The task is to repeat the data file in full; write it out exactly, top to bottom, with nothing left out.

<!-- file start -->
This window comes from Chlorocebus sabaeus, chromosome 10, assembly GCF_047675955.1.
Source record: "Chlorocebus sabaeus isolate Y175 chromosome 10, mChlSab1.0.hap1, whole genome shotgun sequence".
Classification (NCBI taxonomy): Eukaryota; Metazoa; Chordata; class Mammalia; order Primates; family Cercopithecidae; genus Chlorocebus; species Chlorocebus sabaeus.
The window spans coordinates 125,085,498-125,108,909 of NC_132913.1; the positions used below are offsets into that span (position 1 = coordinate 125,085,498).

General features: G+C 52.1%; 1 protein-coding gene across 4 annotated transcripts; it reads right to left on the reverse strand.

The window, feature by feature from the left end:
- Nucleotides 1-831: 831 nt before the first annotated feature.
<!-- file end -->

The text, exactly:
This window comes from Chlorocebus sabaeus, chromosome 10, assembly GCF_047675955.1.
Source record: "Chlorocebus sabaeus isolate Y175 chromosome 10, mChlSab1.0.hap1, whole genome shotgun sequence".
Classification (NCBI taxonomy): Eukaryota; Metazoa; Chordata; class Mammalia; order Primates; family Cercopithecidae; genus Chlorocebus; species Chlorocebus sabaeus.
The window spans coordinates 125,085,498-125,108,909 of NC_132913.1; the positions used below are offsets into that span (position 1 = coordinate 125,085,498).

General features: G+C 52.1%; 1 protein-coding gene across 4 annotated transcripts; it reads right to left on the reverse strand.

The window, feature by feature from the left end:
- Nucleotides 1-831: 831 nt before the first annotated feature.